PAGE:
September 19, 2020
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It’s common knowledge that transportation plays a key role in the movement of people and goods. But few think about the role transportation can play in rescuing people who are being moved against their will by traffickers.

“America’s roadways, railways, airways, and waterways are being used to facilitate this modern form of slavery,” explained U.S. Department of Transportation Secretary Elaine Chao (seen above) in a speech at the “Put the Brakes on Human Trafficking” event hosted by USDOT at its Washington, D.C., headquarters on January 28.

USDOT Sec. Chao

“But the transportation sector is in a unique position to help save victims of human trafficking from unimaginable suffering, abuse, and despair [while] assisting law enforcement in apprehending the perpetrators,” she said. “Our purpose today is to make a difference; to make our transportation networks a more effective force in thwarting human trafficking.”

Transportation’s role in combating human trafficking has not escaped the attention of state department of transportation leadership. Education, collaboration, and public outreach are some of the key tactics three state  DOT executives said they are using as building blocks to help thwart human trafficking activity.

Left to right: James Bass, Shawn Wilson, Russell McMurry

Those executives – James Bass, executive director of the Texas Department of Transportation; Shawn Wilson, secretary of the Louisiana Department of Transportation and Development; and Russell McMurry, commissioner of the Georgia Department of Transportation – shared their insights on one of three panels held at the USDOT event.

Sec. Chao also announced at the event that USDOT will provide $5.4 million in new grants via the Federal Transit Administration’s Human Trafficking Awareness and Public Safety Initiative to 24 organizations across the country to fund projects aimed at helping prevent human trafficking and other crimes on public transportation.

But she emphasized that there is still a long way to go. “It is shocking to learn that in this day and age, something so horrible as human trafficking exists. But it is happening and it is happening in our cities, suburbs, and rural areas,” Sec. Chao said. “So let’s bring together our best efforts, the best strategies, and necessary resources for our battle against human trafficking.”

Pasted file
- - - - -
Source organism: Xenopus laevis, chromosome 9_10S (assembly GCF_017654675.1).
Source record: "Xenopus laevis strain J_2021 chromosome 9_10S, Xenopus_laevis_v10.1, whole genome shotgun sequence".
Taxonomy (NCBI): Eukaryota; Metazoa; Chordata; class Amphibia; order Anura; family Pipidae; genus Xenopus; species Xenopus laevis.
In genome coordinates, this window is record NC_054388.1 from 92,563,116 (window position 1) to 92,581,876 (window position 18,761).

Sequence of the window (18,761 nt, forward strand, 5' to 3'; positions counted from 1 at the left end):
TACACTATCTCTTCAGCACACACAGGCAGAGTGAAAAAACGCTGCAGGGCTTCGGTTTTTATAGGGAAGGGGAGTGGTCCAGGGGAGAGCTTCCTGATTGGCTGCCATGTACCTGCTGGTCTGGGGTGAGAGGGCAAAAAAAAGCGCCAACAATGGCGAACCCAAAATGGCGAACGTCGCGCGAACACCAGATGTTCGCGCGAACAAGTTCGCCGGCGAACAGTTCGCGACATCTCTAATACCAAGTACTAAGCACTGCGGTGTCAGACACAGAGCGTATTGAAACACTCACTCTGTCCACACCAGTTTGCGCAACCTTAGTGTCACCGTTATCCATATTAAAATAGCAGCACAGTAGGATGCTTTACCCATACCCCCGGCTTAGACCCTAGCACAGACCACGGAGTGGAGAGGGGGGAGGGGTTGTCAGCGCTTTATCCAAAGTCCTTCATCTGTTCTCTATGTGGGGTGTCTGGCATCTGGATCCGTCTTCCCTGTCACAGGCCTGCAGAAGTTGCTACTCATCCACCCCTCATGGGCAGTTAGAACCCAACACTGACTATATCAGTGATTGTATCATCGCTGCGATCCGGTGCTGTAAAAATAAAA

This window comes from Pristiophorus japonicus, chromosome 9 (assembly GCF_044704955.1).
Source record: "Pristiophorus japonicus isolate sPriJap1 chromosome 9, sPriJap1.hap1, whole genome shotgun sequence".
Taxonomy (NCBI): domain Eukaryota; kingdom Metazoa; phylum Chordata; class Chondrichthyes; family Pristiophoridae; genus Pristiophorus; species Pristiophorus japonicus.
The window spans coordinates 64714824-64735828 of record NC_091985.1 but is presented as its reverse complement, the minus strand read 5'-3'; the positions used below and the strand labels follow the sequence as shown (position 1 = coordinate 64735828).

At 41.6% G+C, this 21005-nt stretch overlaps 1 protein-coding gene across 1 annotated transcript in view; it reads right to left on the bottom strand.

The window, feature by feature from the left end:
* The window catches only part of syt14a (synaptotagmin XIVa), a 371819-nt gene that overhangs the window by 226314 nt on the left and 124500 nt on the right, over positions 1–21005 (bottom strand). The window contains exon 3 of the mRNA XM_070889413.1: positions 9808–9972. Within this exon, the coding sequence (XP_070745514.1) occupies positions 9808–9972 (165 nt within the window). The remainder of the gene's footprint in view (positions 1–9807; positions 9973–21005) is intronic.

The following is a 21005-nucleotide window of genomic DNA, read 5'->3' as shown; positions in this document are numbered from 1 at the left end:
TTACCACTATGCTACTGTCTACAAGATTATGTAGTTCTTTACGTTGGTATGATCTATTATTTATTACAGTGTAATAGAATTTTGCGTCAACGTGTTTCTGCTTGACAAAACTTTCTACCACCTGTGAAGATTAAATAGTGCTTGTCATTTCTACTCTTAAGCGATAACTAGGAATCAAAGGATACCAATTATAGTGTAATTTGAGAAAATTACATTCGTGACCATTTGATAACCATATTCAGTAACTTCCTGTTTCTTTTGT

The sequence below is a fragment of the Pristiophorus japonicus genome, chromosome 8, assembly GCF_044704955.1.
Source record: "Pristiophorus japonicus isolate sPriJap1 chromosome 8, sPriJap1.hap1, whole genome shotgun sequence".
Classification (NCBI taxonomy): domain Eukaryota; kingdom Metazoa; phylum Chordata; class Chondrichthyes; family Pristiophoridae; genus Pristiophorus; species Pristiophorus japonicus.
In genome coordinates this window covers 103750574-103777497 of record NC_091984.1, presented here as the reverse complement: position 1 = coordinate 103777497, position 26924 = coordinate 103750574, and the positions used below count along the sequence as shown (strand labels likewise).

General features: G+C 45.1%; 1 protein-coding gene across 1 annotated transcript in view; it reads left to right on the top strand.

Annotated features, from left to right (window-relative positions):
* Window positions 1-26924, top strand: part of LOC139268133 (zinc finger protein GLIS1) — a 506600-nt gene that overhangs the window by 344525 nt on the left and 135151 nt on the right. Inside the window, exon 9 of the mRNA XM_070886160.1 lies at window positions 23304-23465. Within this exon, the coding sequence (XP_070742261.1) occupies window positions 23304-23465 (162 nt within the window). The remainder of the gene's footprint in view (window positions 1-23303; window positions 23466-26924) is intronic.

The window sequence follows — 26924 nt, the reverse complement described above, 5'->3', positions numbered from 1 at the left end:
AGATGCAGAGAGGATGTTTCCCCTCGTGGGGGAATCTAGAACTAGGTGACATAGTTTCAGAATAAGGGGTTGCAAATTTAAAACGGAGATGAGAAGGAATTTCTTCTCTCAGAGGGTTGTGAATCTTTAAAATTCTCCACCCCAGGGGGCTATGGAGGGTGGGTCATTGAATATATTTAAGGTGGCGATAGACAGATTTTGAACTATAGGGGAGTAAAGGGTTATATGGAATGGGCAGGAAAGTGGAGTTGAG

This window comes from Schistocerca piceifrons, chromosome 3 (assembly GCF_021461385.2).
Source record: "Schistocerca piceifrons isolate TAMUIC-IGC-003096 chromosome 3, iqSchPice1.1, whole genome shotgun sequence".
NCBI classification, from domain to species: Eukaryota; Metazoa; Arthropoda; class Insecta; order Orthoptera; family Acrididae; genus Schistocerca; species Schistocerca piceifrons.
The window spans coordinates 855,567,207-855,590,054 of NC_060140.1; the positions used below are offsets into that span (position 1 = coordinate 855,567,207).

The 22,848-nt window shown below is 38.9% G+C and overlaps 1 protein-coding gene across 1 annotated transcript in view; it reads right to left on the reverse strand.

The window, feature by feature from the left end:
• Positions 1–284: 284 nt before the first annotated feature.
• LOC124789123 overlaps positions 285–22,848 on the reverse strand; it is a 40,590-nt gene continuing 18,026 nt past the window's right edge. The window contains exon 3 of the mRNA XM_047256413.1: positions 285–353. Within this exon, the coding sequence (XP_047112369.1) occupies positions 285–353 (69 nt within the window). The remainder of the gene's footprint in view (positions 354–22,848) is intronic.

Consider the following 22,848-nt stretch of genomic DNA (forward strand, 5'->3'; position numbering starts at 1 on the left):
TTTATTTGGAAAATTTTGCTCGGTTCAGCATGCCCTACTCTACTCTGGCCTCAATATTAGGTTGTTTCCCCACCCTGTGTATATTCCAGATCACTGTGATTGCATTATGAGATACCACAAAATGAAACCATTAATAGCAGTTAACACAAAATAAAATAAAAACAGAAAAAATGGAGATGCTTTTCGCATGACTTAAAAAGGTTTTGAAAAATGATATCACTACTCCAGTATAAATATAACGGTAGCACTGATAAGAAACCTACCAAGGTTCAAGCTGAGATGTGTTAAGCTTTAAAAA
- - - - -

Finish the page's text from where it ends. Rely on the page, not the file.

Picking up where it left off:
That was the impetus behind the state DOT participation on the “Combating Human Trafficking in Our Communities: State and Local Approaches” panel at the USDOT event.

Marty Kemp

“This is an ugly issue; an issue no one wants to talk about,” explained Marty Kemp, the first lady of Georgia. She said “education and awareness” are critical because “learning what to look for and what to do with the information” is how human trafficking is stopped.

She and her husband, Governor Brian Kemp (R), began working on several anti-human trafficking initiatives last year soon after taking office; efforts that resulted in anti-trafficking legislation being proposed January 22 this year.

“This is what has got us engaged on the issue,” noted Georgia DOT’s Russell McMurry. “We have an opportunity as a transportation agency through administering grants to really make awareness of human trafficking and how to fight it ‘front and center’ issues within our industry.”

James Bass at right with Rep. Henry Cuellar, D-Texas, at left.

Texas DOT’s Bass noted that an anti-human trafficking initiative launched by Gov. Greg Abbott (R) nearly a year ago spurred his agency to start its own awareness campaign, distributing anti-human trafficking materials to Texas DOT’s 12,500 employees and displaying posters with “help line” phone numbers in rest areas and other agency-maintained facilities.

“We’re developing more detailed training not only for our employees but for our contractors as well,” he said. “We’re hoping to spread awareness about this terrible crime wider within our section of the transportation industry.”

Louisiana DOTD’s Wilson stressed that since there is a “tremendous” amount of trafficking activity that occurs via the nation’s highways, it gives state DOTs a prominent opportunity to interdict it.

“We have to recognize we’re in a position of authority that can make things happen,” he said. “Our employees are work the interstates on a regular basis. We have the opportunity to extend anti-human trafficking education and training through our grant programs. And we can collaborate with other state agencies, such as the state police, and NGOs [non-government agencies], to reach out to local communities as part of our transportation work. We’re hoping to save hundreds of folks from this terrible crime though such efforts.”

editor@aashto.org

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